19
\$\begingroup\$

Your challenge, should you choose to accept it, is to write a program in a language of your choice that, when given a string (limited to printable ASCII) as input, outputs a new program in the same language that outputs that string without using any characters from that string in the code.

But this task is impossible as-is in many languages; for example, if the string to print contains every ASCII character. So instead, your submission will choose a subset of printable ASCII which is guaranteed not to be in the input. Your score will be the size of the set, with lower score being better, and shortest code length (in bytes) as a tiebreaker.

An example solution might be the following:

Python, 64 bytes / score 17

lambda s:"print('\\"+'\\'.join([oct(ord(c))[2:]for c in s])+"')"

Restricting the set print()'\01234567.

Now that's enough dawdling—go program!

Rules / clarifications

  • "Same language" includes any compiler flags used in the submission.
  • The outputted program should be a full program with output on STDOUT.
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11
  • \$\begingroup\$ Are characters outside printable ASCII left open for output intentionally? \$\endgroup\$ Oct 31, 2023 at 1:21
  • 1
    \$\begingroup\$ @UnrelatedString I don't know what you mean. The printable ASCII thing is just that you can assume the input string will always be printable ASCII, the output can be whatever you want. \$\endgroup\$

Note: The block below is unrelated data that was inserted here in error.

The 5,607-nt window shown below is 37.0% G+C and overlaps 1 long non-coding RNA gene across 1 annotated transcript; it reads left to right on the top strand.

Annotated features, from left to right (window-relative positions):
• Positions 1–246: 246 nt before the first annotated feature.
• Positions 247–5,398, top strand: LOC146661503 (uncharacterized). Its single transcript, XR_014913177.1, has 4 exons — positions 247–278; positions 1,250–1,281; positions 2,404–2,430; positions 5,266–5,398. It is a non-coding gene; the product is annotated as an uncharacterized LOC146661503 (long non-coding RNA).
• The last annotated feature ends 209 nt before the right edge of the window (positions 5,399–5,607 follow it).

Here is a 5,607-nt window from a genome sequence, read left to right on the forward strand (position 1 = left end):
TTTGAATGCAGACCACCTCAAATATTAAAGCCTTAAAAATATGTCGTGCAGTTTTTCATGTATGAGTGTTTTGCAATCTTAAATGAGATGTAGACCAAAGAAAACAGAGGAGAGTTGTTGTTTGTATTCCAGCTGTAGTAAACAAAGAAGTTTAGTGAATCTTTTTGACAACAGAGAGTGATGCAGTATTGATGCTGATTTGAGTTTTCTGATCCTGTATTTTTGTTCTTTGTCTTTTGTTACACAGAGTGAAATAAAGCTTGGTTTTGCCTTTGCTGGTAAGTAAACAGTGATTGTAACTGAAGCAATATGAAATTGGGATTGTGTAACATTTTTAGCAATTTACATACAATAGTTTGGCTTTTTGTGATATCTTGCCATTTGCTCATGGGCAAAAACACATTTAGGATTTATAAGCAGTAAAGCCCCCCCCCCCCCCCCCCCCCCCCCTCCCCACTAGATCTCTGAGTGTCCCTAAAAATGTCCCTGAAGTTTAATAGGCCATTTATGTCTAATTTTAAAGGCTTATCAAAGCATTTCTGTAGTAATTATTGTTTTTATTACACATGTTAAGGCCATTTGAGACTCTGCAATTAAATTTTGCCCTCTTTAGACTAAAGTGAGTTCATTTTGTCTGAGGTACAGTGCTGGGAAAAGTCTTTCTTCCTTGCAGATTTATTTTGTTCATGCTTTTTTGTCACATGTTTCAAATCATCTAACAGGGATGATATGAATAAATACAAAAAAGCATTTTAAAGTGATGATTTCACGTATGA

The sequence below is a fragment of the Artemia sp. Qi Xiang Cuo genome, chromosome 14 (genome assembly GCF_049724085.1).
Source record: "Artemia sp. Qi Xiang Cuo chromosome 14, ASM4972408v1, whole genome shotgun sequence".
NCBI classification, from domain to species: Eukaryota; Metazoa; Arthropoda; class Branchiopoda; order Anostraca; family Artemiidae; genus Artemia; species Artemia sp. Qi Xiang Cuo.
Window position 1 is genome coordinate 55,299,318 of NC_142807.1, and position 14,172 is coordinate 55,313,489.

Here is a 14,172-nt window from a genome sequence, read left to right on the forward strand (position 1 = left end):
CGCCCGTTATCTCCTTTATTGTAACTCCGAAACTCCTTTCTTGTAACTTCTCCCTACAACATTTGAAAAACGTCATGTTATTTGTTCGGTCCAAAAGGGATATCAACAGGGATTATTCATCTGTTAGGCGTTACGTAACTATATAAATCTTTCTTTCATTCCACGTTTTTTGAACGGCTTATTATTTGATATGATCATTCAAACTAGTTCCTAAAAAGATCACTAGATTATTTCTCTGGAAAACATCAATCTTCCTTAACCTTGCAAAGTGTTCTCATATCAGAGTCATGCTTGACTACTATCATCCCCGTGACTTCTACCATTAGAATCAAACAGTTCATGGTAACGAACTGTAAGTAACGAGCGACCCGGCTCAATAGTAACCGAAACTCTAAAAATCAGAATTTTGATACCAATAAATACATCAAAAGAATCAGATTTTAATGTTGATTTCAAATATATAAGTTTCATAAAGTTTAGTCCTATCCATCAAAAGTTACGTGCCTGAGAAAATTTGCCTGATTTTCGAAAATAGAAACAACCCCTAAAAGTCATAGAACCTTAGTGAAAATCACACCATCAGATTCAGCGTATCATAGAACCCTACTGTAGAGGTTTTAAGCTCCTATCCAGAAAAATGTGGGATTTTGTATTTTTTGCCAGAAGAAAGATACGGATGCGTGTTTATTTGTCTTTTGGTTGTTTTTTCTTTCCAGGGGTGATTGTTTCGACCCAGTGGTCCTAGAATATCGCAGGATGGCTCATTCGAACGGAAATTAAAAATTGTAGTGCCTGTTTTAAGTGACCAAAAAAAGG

– noodle man
    Oct 31, 2023 at 1:32
  • 2
    \$\begingroup\$ @Jonah I had never written the word out before and tried to look it up but I didn't find the right spelling, thanks :) \$\endgroup\$
    – noodle man
    Oct 31, 2023 at 1:44
  • 1
    \$\begingroup\$ Must be a full program, will clarify \$\endgroup\$
    – noodle man
    Oct 31, 2023 at 3:16
  • 1
    \$\begingroup\$ @Philippos Yup. \$\endgroup\$
    – noodle man
    Nov 14, 2023 at 11:47

29 Answers 29

10
\$\begingroup\$

Python, 121 90 bytes / score 3

lambda s:f"print({'+'.join('chr('+'+True'*ord(c)+')'for c in s)})"

Attempt This Online!

-31 thanks to l4m2

NFKC normalization! The only reserved characters are (+), and everything else is done with identifiers written in fullwidth characters.

Builds codepoints up as sums of True.